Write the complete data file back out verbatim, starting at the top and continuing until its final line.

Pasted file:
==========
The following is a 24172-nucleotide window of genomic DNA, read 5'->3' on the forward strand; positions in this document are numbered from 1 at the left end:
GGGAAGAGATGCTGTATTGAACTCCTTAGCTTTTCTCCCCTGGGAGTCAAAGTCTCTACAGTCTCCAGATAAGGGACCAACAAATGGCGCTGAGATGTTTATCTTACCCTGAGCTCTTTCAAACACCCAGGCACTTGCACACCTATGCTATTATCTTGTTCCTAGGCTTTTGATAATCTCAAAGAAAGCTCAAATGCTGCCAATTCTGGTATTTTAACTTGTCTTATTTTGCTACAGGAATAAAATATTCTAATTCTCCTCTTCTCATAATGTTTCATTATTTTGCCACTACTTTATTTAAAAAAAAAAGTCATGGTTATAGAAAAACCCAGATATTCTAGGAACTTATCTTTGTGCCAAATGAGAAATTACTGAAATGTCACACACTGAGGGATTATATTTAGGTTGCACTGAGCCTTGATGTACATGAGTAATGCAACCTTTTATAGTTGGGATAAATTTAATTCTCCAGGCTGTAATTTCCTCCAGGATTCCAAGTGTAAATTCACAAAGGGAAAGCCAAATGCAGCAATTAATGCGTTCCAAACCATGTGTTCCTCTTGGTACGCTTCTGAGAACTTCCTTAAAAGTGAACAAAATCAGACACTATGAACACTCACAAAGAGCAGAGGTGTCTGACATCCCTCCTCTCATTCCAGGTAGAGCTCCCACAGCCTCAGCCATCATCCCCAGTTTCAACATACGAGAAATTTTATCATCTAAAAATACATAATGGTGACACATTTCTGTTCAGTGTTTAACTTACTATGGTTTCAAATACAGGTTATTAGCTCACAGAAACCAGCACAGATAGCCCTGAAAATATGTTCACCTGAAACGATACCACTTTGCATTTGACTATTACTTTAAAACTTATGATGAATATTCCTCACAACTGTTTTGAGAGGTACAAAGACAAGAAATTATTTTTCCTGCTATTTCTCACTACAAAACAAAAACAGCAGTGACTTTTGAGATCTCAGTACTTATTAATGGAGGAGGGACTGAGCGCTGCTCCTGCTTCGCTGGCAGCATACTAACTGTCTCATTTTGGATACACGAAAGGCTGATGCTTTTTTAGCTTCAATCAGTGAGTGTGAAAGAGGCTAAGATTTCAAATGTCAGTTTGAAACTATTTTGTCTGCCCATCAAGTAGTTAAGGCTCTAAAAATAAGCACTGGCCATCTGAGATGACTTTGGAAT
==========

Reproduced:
The following is a 24172-nucleotide window of genomic DNA, read 5'->3' on the forward strand; positions in this document are numbered from 1 at the left end:
GGGAAGAGATGCTGTATTGAACTCCTTAGCTTTTCTCCCCTGGGAGTCAAAGTCTCTACAGTCTCCAGATAAGGGACCAACAAATGGCGCTGAGATGTTTATCTTACCCTGAGCTCTTTCAAACACCCAGGCACTTGCACACCTATGCTATTATCTTGTTCCTAGGCTTTTGATAATCTCAAAGAAAGCTCAAATGCTGCCAATTCTGGTATTTTAACTTGTCTTATTTTGCTACAGGAATAAAATATTCTAATTCTCCTCTTCTCATAATGTTTCATTATTTTGCCACTACTTTATTTAAAAAAAAAAGTCATGGTTATAGAAAAACCCAGATATTCTAGGAACTTATCTTTGTGCCAAATGAGAAATTACTGAAATGTCACACACTGAGGGATTATATTTAGGTTGCACTGAGCCTTGATGTACATGAGTAATGCAACCTTTTATAGTTGGGATAAATTTAATTCTCCAGGCTGTAATTTCCTCCAGGATTCCAAGTGTAAATTCACAAAGGGAAAGCCAAATGCAGCAATTAATGCGTTCCAAACCATGTGTTCCTCTTGGTACGCTTCTGAGAACTTCCTTAAAAGTGAACAAAATCAGACACTATGAACACTCACAAAGAGCAGAGGTGTCTGACATCCCTCCTCTCATTCCAGGTAGAGCTCCCACAGCCTCAGCCATCATCCCCAGTTTCAACATACGAGAAATTTTATCATCTAAAAATACATAATGGTGACACATTTCTGTTCAGTGTTTAACTTACTATGGTTTCAAATACAGGTTATTAGCTCACAGAAACCAGCACAGATAGCCCTGAAAATATGTTCACCTGAAACGATACCACTTTGCATTTGACTATTACTTTAAAACTTATGATGAATATTCCTCACAACTGTTTTGAGAGGTACAAAGACAAGAAATTATTTTTCCTGCTATTTCTCACTACAAAACAAAAACAGCAGTGACTTTTGAGATCTCAGTACTTATTAATGGAGGAGGGACTGAGCGCTGCTCCTGCTTCGCTGGCAGCATACTAACTGTCTCATTTTGGATACACGAAAGGCTGATGCTTTTTTAGCTTCAATCAGTGAGTGTGAAAGAGGCTAAGATTTCAAATGTCAGTTTGAAACTATTTTGTCTGCCCATCAAGTAGTTAAGGCTCTAAAAATAAGCACTGGCCATCTGAGATGACTTTGGAAT